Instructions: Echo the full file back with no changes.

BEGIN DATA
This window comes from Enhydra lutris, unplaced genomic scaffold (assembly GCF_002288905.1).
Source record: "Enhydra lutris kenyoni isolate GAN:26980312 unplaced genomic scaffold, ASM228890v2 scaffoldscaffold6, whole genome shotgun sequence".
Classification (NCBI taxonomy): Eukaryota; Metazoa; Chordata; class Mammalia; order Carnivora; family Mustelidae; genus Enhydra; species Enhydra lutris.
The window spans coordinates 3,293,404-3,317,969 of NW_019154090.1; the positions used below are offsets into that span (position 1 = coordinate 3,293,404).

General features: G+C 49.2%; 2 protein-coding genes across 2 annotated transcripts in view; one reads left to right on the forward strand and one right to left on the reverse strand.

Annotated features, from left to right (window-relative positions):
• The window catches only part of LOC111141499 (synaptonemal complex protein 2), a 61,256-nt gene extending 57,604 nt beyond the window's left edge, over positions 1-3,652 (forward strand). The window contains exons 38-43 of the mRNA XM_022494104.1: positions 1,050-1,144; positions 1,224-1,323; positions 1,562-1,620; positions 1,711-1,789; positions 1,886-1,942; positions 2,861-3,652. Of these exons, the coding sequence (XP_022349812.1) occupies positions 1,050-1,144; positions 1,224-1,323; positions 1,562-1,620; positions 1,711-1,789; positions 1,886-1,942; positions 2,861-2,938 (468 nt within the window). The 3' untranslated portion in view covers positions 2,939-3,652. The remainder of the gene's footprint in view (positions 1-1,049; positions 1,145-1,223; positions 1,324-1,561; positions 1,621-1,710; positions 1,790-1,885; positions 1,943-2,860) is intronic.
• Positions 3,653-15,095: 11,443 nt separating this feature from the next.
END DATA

This window comes from Enhydra lutris, unplaced genomic scaffold (assembly GCF_002288905.1).
Source record: "Enhydra lutris kenyoni isolate GAN:26980312 unplaced genomic scaffold, ASM228890v2 scaffoldscaffold6, whole genome shotgun sequence".
Classification (NCBI taxonomy): Eukaryota; Metazoa; Chordata; class Mammalia; order Carnivora; family Mustelidae; genus Enhydra; species Enhydra lutris.
The window spans coordinates 3,293,404-3,317,969 of NW_019154090.1; the positions used below are offsets into that span (position 1 = coordinate 3,293,404).

General features: G+C 49.2%; 2 protein-coding genes across 2 annotated transcripts in view; one reads left to right on the forward strand and one right to left on the reverse strand.

Annotated features, from left to right (window-relative positions):
• The window catches only part of LOC111141499 (synaptonemal complex protein 2), a 61,256-nt gene extending 57,604 nt beyond the window's left edge, over positions 1-3,652 (forward strand). The window contains exons 38-43 of the mRNA XM_022494104.1: positions 1,050-1,144; positions 1,224-1,323; positions 1,562-1,620; positions 1,711-1,789; positions 1,886-1,942; positions 2,861-3,652. Of these exons, the coding sequence (XP_022349812.1) occupies positions 1,050-1,144; positions 1,224-1,323; positions 1,562-1,620; positions 1,711-1,789; positions 1,886-1,942; positions 2,861-2,938 (468 nt within the window). The 3' untranslated portion in view covers positions 2,939-3,652. The remainder of the gene's footprint in view (positions 1-1,049; positions 1,145-1,223; positions 1,324-1,561; positions 1,621-1,710; positions 1,790-1,885; positions 1,943-2,860) is intronic.
• Positions 3,653-15,095: 11,443 nt separating this feature from the next.